Limbo: When Casting Clouds a Point
One of the films featured at Philly QFest (when I went) was called Limbo. The tale of a 5th Grade homosexual boy who falls into a delusional world after suffering an accident. Having missed this film upon its initial screening it became a DVD must. However, this film in the end suffers from more than just aesthetic/technical issues.
Those issues are rather abundant: The dialogue is rather repetitive – repeating that “it is limbo” and “everyone has their own” several times seeming to want to make up running time because they didn’t have enough, the video cinematography is uninspired to say the least, the sound is not good – in fact it’s quite bad, the revelation of the significance of the blind man is no surprise. In the end a bulk of the movie is (to not give it away too greatly) like an entire season of Dallas, at some point the lawyer, who is in Limbo with him, takes over and becomes the center of the film and the development of Isao and his driving the story stops completely, the cuts out of the limbo state to his friend’s reaction and the “real world” is jarring more than anything else and only seems to interrupt things.
As if those things weren’t bad enough it is also becomes confusing as a selection for a gay film festival in a couple of ways. The first way in which it manages this is through an exchange between Isao and the nurse towards the end, made even more awkward because she is a Virgin Mother figure, in which she says vaguely “You should give girls a chance.” The film’s message in the end is not one of conversion but at this moment that is dubious and the fact that this film depicts a Mary figure seemingly encouraging a gay boy to be straight is actually the most disturbing rendition onscreen, and that includes Sinead O’Connor’s turn in The Butcher Boy because that was Francie Brady’s vision and he was off-kilter to say the least.
The intent of this line is softened, but only slightly, a few minutes later. Isao is alive and well with his friend, who tried to kiss him earlier, and tells her “I don’t want to be your boyfriend, but I like you,” and then they kiss. This would be fine if it hadn’t gotten into slow motion, and gone on for so long. There’s no reason for it and it becomes disturbing after a while.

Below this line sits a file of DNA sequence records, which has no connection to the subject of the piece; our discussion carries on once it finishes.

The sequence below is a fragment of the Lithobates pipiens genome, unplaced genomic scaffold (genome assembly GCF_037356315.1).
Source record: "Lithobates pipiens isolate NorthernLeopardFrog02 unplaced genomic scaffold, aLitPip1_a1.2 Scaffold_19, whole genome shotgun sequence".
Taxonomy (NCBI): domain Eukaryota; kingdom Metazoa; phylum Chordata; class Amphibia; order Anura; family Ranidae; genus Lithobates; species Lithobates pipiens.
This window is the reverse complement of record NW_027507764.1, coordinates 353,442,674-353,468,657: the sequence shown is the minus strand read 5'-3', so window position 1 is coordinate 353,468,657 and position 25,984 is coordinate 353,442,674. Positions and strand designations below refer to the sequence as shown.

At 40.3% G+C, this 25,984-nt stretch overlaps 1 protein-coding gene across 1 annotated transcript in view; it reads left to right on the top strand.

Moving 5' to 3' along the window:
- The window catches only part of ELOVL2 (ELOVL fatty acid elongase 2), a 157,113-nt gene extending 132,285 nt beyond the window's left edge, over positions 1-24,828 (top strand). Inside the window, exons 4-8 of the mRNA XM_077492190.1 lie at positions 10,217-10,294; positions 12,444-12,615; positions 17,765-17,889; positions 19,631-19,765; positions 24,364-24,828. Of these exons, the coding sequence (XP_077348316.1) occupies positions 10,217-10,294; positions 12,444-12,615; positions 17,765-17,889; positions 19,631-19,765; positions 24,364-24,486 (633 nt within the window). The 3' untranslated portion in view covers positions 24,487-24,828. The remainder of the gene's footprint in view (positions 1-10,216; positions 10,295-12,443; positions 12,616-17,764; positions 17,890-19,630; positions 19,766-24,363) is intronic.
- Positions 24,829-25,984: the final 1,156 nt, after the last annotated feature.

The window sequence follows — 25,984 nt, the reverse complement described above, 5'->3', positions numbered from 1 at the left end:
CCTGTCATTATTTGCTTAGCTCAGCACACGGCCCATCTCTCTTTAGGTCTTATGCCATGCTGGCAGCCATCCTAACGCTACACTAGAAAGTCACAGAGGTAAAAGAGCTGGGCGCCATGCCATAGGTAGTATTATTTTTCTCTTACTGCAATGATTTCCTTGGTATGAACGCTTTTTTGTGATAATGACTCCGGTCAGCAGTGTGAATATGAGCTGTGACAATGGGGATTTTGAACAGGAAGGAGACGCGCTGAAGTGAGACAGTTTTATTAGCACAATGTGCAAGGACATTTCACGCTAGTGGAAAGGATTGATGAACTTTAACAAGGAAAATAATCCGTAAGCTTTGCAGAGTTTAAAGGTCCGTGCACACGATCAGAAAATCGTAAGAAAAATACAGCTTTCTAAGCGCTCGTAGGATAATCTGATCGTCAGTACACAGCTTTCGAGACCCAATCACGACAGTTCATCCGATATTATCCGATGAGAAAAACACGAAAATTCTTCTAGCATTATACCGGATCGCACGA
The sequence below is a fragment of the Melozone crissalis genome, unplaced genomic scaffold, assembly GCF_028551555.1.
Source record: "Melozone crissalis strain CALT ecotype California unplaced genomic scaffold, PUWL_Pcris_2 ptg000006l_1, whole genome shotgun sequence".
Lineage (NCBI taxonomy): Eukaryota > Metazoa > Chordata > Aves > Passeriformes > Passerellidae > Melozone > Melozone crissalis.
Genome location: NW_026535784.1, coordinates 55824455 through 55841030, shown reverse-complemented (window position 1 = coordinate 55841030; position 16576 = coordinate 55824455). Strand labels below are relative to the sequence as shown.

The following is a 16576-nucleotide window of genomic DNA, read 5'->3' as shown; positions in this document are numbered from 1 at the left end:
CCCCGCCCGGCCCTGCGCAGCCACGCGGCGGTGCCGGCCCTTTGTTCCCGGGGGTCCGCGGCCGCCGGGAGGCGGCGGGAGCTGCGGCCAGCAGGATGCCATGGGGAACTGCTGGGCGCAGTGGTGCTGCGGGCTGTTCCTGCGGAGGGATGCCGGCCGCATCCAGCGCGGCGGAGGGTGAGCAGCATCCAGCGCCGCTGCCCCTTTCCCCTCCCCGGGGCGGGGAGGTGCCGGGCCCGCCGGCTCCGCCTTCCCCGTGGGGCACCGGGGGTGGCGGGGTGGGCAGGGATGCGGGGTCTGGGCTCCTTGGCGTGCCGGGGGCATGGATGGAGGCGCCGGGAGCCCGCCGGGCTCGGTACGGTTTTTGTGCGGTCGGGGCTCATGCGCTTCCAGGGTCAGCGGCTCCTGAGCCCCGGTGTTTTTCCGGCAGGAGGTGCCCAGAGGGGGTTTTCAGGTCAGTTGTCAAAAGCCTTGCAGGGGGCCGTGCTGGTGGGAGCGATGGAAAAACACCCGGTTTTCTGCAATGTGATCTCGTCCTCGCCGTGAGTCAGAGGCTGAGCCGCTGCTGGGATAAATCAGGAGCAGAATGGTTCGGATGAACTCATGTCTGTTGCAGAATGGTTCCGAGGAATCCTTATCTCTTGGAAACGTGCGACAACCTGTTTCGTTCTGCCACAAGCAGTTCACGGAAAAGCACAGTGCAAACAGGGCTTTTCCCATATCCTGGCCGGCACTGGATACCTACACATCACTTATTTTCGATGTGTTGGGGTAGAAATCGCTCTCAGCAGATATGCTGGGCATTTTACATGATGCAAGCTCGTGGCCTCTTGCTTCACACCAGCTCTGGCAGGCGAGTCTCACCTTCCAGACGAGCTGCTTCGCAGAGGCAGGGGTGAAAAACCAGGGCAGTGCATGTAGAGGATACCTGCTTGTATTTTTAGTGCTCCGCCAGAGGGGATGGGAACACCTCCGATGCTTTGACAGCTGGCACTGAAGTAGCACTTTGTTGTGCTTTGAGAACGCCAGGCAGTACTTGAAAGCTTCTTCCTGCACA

The gaffes committed by the film don’t end there. In the end credits you’ll notice that Isao was played by Fatima Diaz. This fact is not cited on the festival page or on the Amazon listing and not even on the DVD blurb. This is a casting ruse that is completely and utterly unnecessary. The character was not written or played such that a young male actor could not have pulled it off, this is not like Felicity Huffman in Transamerica where the unconventional casting choice worked to a great advantage of the film. It wasn’t made a necessity or even preferable. In the end this little bit of simulacrum not only creates a lesbian kiss where there was supposed to be a friendly one but also makes the homophobia that Isao faced seem almost justified because there isn’t even a boy playing this role. Making it seem like it’s unacceptable for a male actor to play this part. Mind you I don’t blame Diaz in any way, though not spectacular she was only noticeably a girl when she screamed, which at time I thought was an odd ADR choice not a casting one; a casting choice more appropriate for The Crying Game than this story.
Now perhaps director Horacio Rivera was trying to make a statement both in casting and in the lesbian kiss, but what he failed to take into consideration was that that message needs to be trumpeted and said message, if intended, is more likely to backfire when the whole film just fails to work. The bottom line is that it’s a choice too open to the audience’s interpretation and undercuts the message of the film entirely.